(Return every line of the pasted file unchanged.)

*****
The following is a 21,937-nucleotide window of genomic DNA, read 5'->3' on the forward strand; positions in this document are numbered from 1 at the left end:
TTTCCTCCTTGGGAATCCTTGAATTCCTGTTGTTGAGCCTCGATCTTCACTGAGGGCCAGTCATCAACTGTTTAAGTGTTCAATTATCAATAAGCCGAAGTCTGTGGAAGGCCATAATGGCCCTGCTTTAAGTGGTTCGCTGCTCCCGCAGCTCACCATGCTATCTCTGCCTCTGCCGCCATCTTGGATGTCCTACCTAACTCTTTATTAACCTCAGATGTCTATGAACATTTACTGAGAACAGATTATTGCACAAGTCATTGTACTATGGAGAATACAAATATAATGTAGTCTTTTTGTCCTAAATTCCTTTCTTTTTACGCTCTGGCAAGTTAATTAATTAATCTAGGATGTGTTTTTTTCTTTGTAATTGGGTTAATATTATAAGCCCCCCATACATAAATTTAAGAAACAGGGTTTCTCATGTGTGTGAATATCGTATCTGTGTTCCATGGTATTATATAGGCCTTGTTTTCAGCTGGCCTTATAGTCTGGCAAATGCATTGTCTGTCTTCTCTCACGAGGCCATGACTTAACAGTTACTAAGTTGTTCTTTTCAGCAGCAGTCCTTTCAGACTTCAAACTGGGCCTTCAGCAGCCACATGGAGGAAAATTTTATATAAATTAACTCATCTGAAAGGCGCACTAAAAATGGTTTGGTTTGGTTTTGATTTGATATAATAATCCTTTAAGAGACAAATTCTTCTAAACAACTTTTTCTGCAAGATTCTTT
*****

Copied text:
The following is a 21,937-nucleotide window of genomic DNA, read 5'->3' on the forward strand; positions in this document are numbered from 1 at the left end:
TTTCCTCCTTGGGAATCCTTGAATTCCTGTTGTTGAGCCTCGATCTTCACTGAGGGCCAGTCATCAACTGTTTAAGTGTTCAATTATCAATAAGCCGAAGTCTGTGGAAGGCCATAATGGCCCTGCTTTAAGTGGTTCGCTGCTCCCGCAGCTCACCATGCTATCTCTGCCTCTGCCGCCATCTTGGATGTCCTACCTAACTCTTTATTAACCTCAGATGTCTATGAACATTTACTGAGAACAGATTATTGCACAAGTCATTGTACTATGGAGAATACAAATATAATGTAGTCTTTTTGTCCTAAATTCCTTTCTTTTTACGCTCTGGCAAGTTAATTAATTAATCTAGGATGTGTTTTTTTCTTTGTAATTGGGTTAATATTATAAGCCCCCCATACATAAATTTAAGAAACAGGGTTTCTCATGTGTGTGAATATCGTATCTGTGTTCCATGGTATTATATAGGCCTTGTTTTCAGCTGGCCTTATAGTCTGGCAAATGCATTGTCTGTCTTCTCTCACGAGGCCATGACTTAACAGTTACTAAGTTGTTCTTTTCAGCAGCAGTCCTTTCAGACTTCAAACTGGGCCTTCAGCAGCCACATGGAGGAAAATTTTATATAAATTAACTCATCTGAAAGGCGCACTAAAAATGGTTTGGTTTGGTTTTGATTTGATATAATAATCCTTTAAGAGACAAATTCTTCTAAACAACTTTTTCTGCAAGATTCTTT